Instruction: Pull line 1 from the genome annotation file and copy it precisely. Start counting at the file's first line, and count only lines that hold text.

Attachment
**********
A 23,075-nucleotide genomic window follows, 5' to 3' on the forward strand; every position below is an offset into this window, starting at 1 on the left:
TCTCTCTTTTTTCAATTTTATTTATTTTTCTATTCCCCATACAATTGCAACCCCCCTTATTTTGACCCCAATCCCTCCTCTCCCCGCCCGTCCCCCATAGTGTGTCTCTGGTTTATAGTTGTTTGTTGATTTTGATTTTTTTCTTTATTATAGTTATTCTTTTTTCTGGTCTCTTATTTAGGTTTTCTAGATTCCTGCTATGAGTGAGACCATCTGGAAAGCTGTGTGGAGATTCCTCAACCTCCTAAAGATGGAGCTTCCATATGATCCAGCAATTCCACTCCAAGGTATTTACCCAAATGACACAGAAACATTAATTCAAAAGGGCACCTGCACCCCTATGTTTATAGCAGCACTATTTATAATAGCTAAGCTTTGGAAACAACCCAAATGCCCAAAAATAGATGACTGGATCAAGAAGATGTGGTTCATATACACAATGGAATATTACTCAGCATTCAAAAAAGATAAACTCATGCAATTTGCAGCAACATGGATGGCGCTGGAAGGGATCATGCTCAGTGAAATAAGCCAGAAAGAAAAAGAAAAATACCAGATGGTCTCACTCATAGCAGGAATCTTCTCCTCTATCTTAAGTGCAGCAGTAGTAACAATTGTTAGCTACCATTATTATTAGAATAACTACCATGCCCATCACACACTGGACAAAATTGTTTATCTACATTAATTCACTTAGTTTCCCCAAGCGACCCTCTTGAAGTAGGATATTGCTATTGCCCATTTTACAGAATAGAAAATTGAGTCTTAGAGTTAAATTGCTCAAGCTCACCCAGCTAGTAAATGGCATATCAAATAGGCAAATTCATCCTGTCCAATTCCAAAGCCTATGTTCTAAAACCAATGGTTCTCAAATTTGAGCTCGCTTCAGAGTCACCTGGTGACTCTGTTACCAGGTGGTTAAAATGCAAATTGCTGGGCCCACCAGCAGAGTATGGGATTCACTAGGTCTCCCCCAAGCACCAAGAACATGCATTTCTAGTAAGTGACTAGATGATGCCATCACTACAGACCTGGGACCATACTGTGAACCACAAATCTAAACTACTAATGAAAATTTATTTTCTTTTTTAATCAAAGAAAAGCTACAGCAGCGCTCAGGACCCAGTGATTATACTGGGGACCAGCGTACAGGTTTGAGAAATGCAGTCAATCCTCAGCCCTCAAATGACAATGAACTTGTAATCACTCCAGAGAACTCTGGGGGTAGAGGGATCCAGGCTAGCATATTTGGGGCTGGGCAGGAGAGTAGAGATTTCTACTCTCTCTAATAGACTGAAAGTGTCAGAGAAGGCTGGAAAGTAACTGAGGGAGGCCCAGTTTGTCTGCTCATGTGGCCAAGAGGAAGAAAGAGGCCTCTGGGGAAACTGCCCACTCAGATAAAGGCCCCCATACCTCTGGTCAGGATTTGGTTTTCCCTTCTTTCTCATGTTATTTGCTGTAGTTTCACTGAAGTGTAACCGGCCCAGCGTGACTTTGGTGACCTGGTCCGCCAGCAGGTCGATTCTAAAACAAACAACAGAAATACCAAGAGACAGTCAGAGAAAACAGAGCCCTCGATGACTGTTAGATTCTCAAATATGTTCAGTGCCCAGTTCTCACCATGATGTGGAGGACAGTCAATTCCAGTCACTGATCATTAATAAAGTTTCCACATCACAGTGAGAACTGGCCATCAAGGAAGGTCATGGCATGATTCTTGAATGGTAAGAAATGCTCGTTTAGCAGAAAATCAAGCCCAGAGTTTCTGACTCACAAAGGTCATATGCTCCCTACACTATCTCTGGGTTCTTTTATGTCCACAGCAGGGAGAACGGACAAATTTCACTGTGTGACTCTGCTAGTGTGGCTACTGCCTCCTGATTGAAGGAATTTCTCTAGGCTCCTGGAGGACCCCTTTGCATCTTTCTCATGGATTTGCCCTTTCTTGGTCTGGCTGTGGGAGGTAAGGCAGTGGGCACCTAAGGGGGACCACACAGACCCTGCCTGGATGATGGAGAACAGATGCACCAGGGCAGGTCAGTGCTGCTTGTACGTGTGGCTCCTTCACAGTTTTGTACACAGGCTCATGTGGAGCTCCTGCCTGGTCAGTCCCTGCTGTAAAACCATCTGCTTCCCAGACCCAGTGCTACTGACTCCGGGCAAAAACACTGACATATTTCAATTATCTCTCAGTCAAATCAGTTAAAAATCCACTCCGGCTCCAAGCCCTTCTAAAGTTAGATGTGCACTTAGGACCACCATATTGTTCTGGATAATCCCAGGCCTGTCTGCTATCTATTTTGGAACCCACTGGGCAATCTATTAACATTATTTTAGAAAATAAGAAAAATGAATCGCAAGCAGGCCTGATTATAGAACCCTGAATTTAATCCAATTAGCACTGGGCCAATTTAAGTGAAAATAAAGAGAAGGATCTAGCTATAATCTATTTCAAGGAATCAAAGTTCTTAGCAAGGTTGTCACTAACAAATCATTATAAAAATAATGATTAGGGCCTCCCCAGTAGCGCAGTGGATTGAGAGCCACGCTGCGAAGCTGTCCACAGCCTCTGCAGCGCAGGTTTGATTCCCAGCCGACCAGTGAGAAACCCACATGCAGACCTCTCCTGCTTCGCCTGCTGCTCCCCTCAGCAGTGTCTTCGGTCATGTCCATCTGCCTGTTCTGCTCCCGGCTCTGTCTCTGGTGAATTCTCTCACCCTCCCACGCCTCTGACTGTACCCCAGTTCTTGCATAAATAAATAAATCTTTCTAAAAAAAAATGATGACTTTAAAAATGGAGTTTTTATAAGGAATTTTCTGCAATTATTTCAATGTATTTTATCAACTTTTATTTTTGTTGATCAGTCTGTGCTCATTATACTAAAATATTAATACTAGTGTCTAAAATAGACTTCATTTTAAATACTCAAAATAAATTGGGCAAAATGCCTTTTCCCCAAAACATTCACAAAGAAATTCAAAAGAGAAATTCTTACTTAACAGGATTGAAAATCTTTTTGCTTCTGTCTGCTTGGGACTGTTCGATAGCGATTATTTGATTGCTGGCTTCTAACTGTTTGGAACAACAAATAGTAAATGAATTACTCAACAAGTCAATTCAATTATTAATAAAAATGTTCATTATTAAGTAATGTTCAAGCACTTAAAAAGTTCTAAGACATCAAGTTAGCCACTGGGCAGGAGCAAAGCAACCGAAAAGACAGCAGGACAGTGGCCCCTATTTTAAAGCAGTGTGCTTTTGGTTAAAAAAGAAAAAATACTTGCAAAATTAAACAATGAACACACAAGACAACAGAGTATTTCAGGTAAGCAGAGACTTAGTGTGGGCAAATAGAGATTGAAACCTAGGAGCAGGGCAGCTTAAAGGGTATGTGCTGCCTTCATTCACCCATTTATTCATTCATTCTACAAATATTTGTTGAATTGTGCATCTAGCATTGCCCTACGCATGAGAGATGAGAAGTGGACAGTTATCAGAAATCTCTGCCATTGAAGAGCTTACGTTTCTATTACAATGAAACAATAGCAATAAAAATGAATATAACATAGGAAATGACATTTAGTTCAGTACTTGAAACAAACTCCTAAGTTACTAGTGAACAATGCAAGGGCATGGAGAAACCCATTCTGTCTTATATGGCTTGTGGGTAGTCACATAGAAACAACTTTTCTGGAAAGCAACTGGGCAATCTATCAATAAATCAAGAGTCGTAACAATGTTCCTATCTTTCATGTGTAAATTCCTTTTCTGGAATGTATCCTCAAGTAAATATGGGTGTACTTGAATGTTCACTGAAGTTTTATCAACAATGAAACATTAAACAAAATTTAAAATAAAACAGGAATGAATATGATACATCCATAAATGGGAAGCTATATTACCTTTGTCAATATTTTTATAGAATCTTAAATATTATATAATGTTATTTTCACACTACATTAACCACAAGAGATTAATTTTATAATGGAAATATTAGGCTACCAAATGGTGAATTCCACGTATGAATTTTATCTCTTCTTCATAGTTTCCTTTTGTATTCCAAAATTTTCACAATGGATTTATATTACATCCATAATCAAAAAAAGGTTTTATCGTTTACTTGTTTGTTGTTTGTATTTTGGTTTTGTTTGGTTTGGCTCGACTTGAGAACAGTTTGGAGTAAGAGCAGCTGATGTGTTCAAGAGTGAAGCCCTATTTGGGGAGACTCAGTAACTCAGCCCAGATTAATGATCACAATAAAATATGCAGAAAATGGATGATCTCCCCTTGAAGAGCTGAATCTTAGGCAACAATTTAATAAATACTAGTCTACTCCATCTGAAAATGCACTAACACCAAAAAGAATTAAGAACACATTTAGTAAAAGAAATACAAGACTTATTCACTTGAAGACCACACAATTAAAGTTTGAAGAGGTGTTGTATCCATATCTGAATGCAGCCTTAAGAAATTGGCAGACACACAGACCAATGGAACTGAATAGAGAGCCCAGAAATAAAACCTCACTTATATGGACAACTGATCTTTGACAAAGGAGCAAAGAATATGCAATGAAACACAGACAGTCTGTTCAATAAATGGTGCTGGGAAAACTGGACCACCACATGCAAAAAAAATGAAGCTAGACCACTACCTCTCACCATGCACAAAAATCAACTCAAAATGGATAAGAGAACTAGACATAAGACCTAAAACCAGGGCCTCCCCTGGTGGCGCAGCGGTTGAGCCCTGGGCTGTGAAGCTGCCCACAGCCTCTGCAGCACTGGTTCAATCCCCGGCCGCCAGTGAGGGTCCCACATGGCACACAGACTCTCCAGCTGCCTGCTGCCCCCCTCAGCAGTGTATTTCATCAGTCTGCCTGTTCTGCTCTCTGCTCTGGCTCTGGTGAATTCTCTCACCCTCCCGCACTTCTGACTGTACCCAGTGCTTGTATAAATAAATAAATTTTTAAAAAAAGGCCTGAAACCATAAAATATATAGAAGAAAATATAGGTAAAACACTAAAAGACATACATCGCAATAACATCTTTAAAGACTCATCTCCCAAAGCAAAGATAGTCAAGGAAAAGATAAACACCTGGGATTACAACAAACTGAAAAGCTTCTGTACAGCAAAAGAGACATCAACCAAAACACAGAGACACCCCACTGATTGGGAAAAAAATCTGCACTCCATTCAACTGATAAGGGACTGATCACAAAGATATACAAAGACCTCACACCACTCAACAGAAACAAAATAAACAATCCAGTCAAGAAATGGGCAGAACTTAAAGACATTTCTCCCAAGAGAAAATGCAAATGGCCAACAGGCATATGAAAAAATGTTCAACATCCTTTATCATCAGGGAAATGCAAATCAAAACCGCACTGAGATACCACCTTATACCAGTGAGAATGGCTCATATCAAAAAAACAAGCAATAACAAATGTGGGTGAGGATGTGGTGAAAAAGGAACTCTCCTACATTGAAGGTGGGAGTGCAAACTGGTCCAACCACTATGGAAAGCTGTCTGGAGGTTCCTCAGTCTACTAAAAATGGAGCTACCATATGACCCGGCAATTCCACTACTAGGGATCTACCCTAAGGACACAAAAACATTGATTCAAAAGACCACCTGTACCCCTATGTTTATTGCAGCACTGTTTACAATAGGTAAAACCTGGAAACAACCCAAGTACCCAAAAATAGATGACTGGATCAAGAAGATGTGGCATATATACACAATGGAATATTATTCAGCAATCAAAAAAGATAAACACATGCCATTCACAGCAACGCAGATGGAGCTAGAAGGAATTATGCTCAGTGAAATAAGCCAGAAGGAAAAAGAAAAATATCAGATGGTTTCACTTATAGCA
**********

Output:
A 23,075-nucleotide genomic window follows, 5' to 3' on the forward strand; every position below is an offset into this window, starting at 1 on the left: